David Bowie was a theatrical production of David Jones, and like all theater, he required many people behind the scenes, pulling up the curtains and sewing the costumes. His first wife, Angie, was never shy about claiming credit for her role in the making of Ziggy Stardust: As she wrote of their early life, she “had been not only his wife but his stage manager. I looked after security, the costumes, lighting, stage design and the sound. I wanted everything to be perfect to bring his creative vision to life.” Angie and David also had an open relationship, which allowed him to experiment with his sexuality, the kind of exploration made so much easier when there’s someone looking after you, someone who never lets you down.
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Bowie had as many muses as he did personae. Marlene Dietrich inspired him in the Thin White Duke era. Elizabeth Taylor introduced him to John Lennon and tried to get him to go to Russia to make a film in which he would wear, in his words, “something red, gold and diaphanous.” There was Edith Piaf and Shirley Bassey and transgender performer-artist Romy Haag, who sparkled for Bowie and Mick Jagger in Berlin nightclubs. Haag says Bowie was four hours late to a tour date once because he was staying with her in Germany: “He didn’t want to leave; that started his love affair with Berlin.” There was his early publicist and lover Cherry Vanilla, who says she fomented his passion for fashion by setting up shopping trips. (“After I’d arranged for him to shop privately at the new Yves Saint Laurent boutique on Madison Avenue and get the most fabulous black wool overcoat,” she wrote, “he came up the five flights of stairs to my apartment and f–ed me without ever taking off the coat.”)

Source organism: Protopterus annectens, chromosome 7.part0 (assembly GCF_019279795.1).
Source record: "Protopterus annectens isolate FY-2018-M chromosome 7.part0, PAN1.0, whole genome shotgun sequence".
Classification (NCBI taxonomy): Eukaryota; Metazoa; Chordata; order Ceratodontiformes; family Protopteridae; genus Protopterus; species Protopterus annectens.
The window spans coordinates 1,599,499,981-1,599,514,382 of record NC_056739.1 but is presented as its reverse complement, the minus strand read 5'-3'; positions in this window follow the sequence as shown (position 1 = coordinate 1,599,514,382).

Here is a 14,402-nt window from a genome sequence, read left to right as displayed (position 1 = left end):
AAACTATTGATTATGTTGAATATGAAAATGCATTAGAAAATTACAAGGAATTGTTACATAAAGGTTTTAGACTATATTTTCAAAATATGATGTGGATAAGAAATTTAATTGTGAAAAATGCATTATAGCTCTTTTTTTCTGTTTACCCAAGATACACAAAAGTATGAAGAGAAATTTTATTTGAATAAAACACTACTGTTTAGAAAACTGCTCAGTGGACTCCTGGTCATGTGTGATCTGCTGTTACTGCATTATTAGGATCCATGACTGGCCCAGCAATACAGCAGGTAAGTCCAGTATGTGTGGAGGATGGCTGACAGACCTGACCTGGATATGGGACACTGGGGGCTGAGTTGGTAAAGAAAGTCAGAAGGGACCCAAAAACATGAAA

Coco (aka Corinne) Schwab was his longtime assistant and right-hand woman. She looked after him, right down to his nutrition: In an early profile of Bowie, she goes to the market and picks up extra-rich milk, sighing, “I’ve got to put more weight on that boy.”
And then there was Iman, his wife of 23 years with whom he had a daughter, Alexandria, now 15. Iman allowed him to live as fully as David Jones in his family life as he did as Bowie onstage. “Having to share one’s life with somebody else, you tend to talk a lot more,” he told a reporter in 1999. “You’d better! I mean, I was quite content spending days without saying a word to anybody, quite alone, getting on with my own obsessive thing … When I met Iman and we started living together, I kind of realized how much I’d missed.”
This story originally appeared in the Jan. 23 issue of Billboard.